Page last updated at 18:12 GMT, Thursday, 27 December 2007

Australia braced for extreme weather

By Phil Mercer
BBC News, Sydney

Lake Eucumbene in Old Adaminaby, Australia
Australia has been hit in 2007 by the most severe drought on record
"I love a sunburnt country, a land of sweeping plains, of rugged mountain ranges, of droughts and flooding rains."

Dorothea Mackellar's classic bush poem "My Country" captures the essence of Australia's wild and varied climate and landscape.

Australians are often at the mercy of hostile conditions, and this has helped shape the national character.

Nature is about to put that resourceful and blunt approach to life to the test yet again.

Eastern parts of the continent have been warned to expect more flooding and severe storms in the coming days.

A cyclone alert has been issued for coastal areas of Queensland and tourists on Fraser Island north of Brisbane have been told to expect dangerous beach conditions.

There is a wild outlook too for Australia's biggest city, Sydney, which has been advised to prepare for thunder and hail.

Flooding in Gippsland region of eastern Victoria
After the drought downpours flooded many eastern regions

It is already been a grim festive season for farmers in northwest New South Wales, who have been forced to inspect flood damage by boat after seeing their properties inundated.

Rescue helicopters have been delivering emergency supplies to stranded families and their livestock.

Heavy rains caused flooding in the Outback town of Coonamble and some isolated farms are likely to be cut off for up to a week.

Across the continent, Perth in Western Australia has sweltered under searing temperatures above 40C and bush fires have added to the misery of residents and emergency crews hoping for a quiet Christmas.

South Australia is also expected to bake in similar heat in the lead up to the New Year.

It has been a different story though on the island state of Tasmania, where snow was forecast for higher ground.

Sydney has had its soggiest November and December for years.

"We had a distinct change in our rainfall pattern in November," explained Clinton Rakich from the Bureau of Meteorology.

"We experienced very much above average rainfall and December's proving to be another relatively wet month," he explained to the BBC.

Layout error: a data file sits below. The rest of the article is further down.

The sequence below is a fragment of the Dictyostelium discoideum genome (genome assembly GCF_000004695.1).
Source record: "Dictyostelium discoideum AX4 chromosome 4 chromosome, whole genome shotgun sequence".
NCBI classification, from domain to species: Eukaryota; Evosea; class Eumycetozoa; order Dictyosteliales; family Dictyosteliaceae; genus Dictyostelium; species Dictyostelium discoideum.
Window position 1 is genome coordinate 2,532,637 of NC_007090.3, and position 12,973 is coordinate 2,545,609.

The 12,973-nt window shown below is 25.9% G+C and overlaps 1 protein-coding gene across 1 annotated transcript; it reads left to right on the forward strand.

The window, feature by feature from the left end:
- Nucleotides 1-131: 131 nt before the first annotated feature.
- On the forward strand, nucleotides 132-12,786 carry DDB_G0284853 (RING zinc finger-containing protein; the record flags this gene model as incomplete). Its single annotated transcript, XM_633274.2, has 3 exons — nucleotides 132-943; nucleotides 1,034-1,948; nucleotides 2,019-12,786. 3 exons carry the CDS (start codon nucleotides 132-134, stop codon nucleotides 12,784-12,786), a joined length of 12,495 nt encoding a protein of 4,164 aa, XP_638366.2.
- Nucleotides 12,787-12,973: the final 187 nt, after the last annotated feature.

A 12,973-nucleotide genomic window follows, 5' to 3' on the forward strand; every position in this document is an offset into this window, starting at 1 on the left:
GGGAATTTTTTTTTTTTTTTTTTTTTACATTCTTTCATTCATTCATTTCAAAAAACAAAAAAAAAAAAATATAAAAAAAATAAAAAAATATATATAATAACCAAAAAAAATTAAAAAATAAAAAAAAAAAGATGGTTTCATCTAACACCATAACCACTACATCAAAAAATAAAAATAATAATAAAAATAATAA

More rain needed

The grey skies are most welcome. Australia has been besieged by the worst drought anyone can remember.

Roger Stone, University of South Queensland
It will take a lot more than one reasonable wet season to fix
Roger Stone, University of Queensland

The forecast for the next three months has thrown up a mixed bag.

The country's east and south-west can look forward to rainfall above the average heading into early autumn.

The picture is not so rosy for central and southern parts, where the "Big Dry" is likely to persist.

Experts are associating the wet weather in Australia's eastern states with La Nina.

Roger Stone, professor of climatology and water resources at the University of Southern Queensland, believes recent downpours will continue well into the New Year.

"It is a good sign and with the La Nina pattern in the Pacific Ocean there's potential for that type of rainfall to continue through the summer," Prof Stone told the BBC news website,

"But Australia being a large country, there are many parts of the nation still badly affected by drought."

"I think because of the massive rainfall deficits built up over many, many years - decades in some instances - it will take a lot more than one reasonable wet season to fix," he said.

Relief for farmers

Some climatologists worry that La Nina may be losing its potency because it is not dumping the massive amounts of rain in Australia that it used to.

Australian farmer
Farmers were among the hardest hit by the heavy drought

"El Nino has been giving us drought but La Ninas haven't been giving us as much (rain) as they should," said Prof Stone.

"Whether that's part of a long-term climate change issue or associated with some natural variability we don't know."

Away from flood affected areas, farmers are celebrating the wet spell.

"The rain's been absolutely fantastic,' said Jock Lawrie, president of the New South Wales Farmers Association.

"It's been great for the emotions."

"They've been predicting this La Nina change for about six to eight months and it's taken a long while for it to get going," he said.

"Certainly what they're saying at the moment is that there's a good chance we'll get above average rainfall."

"If that continues for the next three to four months that will really start to put a brake in the drought, which is something we're really looking forward to."

Australia slashes wheat forecast
18 Sep 07 |  Asia-Pacific
Where El Nino means hunger
30 Jul 07 |  Asia-Pacific
Australia farmers feel drought strain
18 Jun 07 |  Asia-Pacific
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18 May 07 |  Asia-Pacific

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